Digital forensics has emerged as an emerging field of study for IT-related academics, professionals, and researchers over the last decade. To move forward with the investigation into how to gather and examine digital evidence in a current software framework, researchers are also concerned with and challenged by the "built-in" questions of how to develop and build forensic awareness in software applications, so that a cooperative environment for digital forensic purposes is created. By providing an incentive for hackers to conduct confidential attacks, the Internet has made it easier to access open source software. The rapid expansion of global communication and networking networks and devices makes investigating cyber-attacks difficult. There are also indications of illegal activity in massive amounts of data that must be examined for digital forensics and evidence. Digital forensics and cybercrime investigations have become extremely important for law enforcement, national security, and information security. Cybercriminals are developing crime forks in tandem with new technologies including the Internet of Things (IoT), Block-chain, Autonomous Driving, and Fog / Edge computing. Spam attacks, malware, cyberwarfare, carding, phishing scams, and data breaches are only a few of the types of malware that have been affected. As a result, academicians, experts, and scholars are increasingly interested in digital forensics, which is an emerging area of study.
FAIReScience 2021 - Making eScience FAIR (findable, accessible, interoperable, and reusable) for diverse research objects
This discussion-focused workshop examines how the FAIR (Findable, Accessible, Interoperable, Reusable) principles are and can be applied to eScience research objects beyond data. Invited speakers will present the idea of FAIR and its application to objects such as software, workflows, machine learning models, and executable notebooks, and where FAIR is going. Invited talks will be followed by a panel discussion guided by questions suggested by the attendees. From the talks, questions and discussions, we plan a white paper to be written after the workshop, with workshop speakers and attendees as authors.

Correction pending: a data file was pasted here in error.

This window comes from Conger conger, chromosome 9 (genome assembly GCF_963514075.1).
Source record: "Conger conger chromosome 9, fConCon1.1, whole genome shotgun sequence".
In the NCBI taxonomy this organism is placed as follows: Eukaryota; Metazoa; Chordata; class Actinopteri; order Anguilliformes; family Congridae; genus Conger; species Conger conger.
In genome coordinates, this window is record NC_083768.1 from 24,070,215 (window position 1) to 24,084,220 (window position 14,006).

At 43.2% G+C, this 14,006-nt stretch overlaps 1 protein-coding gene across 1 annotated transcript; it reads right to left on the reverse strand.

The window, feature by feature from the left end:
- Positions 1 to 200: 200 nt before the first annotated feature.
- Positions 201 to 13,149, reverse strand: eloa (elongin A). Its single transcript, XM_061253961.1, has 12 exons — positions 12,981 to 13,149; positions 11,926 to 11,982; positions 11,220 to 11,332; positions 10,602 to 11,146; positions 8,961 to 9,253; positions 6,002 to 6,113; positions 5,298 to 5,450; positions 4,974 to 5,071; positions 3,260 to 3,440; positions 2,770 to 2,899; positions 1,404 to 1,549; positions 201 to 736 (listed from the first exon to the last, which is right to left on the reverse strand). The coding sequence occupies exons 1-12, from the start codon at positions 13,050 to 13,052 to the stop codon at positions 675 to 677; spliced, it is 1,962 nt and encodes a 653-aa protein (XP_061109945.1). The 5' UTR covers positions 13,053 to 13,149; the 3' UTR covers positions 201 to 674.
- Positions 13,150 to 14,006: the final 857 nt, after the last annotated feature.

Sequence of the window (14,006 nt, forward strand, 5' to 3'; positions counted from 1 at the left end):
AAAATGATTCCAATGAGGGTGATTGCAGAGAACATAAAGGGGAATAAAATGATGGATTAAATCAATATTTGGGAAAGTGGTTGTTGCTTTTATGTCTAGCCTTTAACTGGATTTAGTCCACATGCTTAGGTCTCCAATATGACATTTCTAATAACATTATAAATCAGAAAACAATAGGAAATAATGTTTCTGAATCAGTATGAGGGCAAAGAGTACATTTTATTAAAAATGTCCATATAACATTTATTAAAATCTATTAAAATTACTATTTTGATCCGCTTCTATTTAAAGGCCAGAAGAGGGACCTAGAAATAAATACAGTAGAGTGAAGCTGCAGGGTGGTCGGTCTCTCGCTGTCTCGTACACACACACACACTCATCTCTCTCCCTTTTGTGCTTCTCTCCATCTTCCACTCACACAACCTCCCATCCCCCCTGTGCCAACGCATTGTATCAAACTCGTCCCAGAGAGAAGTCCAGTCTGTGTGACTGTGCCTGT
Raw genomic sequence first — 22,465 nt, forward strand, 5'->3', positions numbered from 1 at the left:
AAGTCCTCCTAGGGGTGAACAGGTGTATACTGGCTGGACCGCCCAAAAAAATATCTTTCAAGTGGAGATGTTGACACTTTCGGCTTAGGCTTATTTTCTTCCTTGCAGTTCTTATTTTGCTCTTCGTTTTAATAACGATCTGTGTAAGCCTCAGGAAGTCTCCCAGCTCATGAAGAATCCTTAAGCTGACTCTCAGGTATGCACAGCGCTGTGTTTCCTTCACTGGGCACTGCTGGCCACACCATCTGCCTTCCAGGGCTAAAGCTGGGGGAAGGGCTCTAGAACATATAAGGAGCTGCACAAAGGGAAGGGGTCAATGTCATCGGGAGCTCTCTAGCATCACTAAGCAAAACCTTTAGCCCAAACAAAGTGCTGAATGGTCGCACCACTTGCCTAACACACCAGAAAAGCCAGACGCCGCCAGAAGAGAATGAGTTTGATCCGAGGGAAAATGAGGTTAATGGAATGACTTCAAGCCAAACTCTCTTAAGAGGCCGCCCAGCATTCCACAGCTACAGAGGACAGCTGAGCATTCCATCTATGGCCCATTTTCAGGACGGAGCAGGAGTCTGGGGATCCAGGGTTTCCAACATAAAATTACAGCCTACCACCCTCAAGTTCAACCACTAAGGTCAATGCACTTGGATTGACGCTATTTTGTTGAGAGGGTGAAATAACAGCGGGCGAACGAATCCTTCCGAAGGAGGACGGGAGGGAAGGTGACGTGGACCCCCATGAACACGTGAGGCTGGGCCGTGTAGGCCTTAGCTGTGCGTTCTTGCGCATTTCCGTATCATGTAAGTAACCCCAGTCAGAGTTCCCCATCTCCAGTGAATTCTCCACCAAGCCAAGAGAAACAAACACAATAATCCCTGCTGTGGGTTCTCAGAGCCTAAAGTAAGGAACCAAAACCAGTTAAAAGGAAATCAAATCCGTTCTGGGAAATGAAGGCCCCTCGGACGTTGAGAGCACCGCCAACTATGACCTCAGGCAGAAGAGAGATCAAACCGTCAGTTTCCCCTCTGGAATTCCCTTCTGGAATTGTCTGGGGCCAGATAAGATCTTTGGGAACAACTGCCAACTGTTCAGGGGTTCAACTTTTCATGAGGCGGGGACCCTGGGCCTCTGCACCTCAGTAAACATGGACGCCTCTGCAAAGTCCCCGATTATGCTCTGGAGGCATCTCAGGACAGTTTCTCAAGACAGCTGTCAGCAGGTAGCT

This workshop explores innovations and experiences around developing portable, general, reproducible workflows while paying attention to providing open data with verifiable authenticity while protecting privacy, where needed. We are looking for community discussion and participation on the above topics plus the following. First, component packaging via containers and virtual machines, automation scripting, deployment, portability builds, and system support for these and other relevant activities. Second, provenance collection, exploration, and tracking are key for a well-documented scientific output. Third, issues with managing large data sets and workflow intermediate data, particularly those intended to manage publicly accessed data for use and reuse are encouraged. Finally, new techniques and technologies that address portability and reproducibility requirements, such as those required for peer reviewed publication, are also requested.